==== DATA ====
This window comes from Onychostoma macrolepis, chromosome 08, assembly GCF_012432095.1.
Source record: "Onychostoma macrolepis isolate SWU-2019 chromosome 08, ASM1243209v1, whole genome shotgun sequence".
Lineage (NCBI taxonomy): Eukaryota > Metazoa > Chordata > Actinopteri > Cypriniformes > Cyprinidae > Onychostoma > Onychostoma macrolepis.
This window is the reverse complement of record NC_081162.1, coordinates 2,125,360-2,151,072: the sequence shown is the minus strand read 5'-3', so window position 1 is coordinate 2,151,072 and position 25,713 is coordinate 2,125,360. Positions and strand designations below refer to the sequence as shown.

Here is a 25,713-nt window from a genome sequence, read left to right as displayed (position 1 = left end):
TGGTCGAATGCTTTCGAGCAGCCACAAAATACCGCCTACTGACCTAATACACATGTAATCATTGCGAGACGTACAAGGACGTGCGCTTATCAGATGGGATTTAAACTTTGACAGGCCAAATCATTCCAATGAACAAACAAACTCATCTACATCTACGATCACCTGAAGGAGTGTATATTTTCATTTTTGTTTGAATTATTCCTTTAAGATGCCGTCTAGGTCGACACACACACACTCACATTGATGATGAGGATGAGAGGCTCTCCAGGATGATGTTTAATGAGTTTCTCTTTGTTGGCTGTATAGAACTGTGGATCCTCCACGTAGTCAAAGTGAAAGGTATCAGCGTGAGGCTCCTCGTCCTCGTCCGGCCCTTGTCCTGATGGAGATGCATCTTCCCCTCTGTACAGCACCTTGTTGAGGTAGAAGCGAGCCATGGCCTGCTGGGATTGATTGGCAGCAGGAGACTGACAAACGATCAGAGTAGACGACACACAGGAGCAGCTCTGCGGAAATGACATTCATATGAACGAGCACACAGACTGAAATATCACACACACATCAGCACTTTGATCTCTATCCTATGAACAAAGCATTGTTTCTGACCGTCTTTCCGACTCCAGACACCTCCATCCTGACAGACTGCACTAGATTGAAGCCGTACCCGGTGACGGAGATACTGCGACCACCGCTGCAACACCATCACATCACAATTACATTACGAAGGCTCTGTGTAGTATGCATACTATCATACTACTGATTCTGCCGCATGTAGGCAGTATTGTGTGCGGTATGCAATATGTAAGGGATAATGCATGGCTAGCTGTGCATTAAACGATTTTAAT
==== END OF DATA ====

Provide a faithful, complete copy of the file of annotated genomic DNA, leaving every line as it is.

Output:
This window comes from Onychostoma macrolepis, chromosome 08, assembly GCF_012432095.1.
Source record: "Onychostoma macrolepis isolate SWU-2019 chromosome 08, ASM1243209v1, whole genome shotgun sequence".
Lineage (NCBI taxonomy): Eukaryota > Metazoa > Chordata > Actinopteri > Cypriniformes > Cyprinidae > Onychostoma > Onychostoma macrolepis.
This window is the reverse complement of record NC_081162.1, coordinates 2,125,360-2,151,072: the sequence shown is the minus strand read 5'-3', so window position 1 is coordinate 2,151,072 and position 25,713 is coordinate 2,125,360. Positions and strand designations below refer to the sequence as shown.

Here is a 25,713-nt window from a genome sequence, read left to right as displayed (position 1 = left end):
TGGTCGAATGCTTTCGAGCAGCCACAAAATACCGCCTACTGACCTAATACACATGTAATCATTGCGAGACGTACAAGGACGTGCGCTTATCAGATGGGATTTAAACTTTGACAGGCCAAATCATTCCAATGAACAAACAAACTCATCTACATCTACGATCACCTGAAGGAGTGTATATTTTCATTTTTGTTTGAATTATTCCTTTAAGATGCCGTCTAGGTCGACACACACACACTCACATTGATGATGAGGATGAGAGGCTCTCCAGGATGATGTTTAATGAGTTTCTCTTTGTTGGCTGTATAGAACTGTGGATCCTCCACGTAGTCAAAGTGAAAGGTATCAGCGTGAGGCTCCTCGTCCTCGTCCGGCCCTTGTCCTGATGGAGATGCATCTTCCCCTCTGTACAGCACCTTGTTGAGGTAGAAGCGAGCCATGGCCTGCTGGGATTGATTGGCAGCAGGAGACTGACAAACGATCAGAGTAGACGACACACAGGAGCAGCTCTGCGGAAATGACATTCATATGAACGAGCACACAGACTGAAATATCACACACACATCAGCACTTTGATCTCTATCCTATGAACAAAGCATTGTTTCTGACCGTCTTTCCGACTCCAGACACCTCCATCCTGACAGACTGCACTAGATTGAAGCCGTACCCGGTGACGGAGATACTGCGACCACCGCTGCAACACCATCACATCACAATTACATTACGAAGGCTCTGTGTAGTATGCATACTATCATACTACTGATTCTGCCGCATGTAGGCAGTATTGTGTGCGGTATGCAATATGTAAGGGATAATGCATGGCTAGCTGTGCATTAAACGATTTTAAT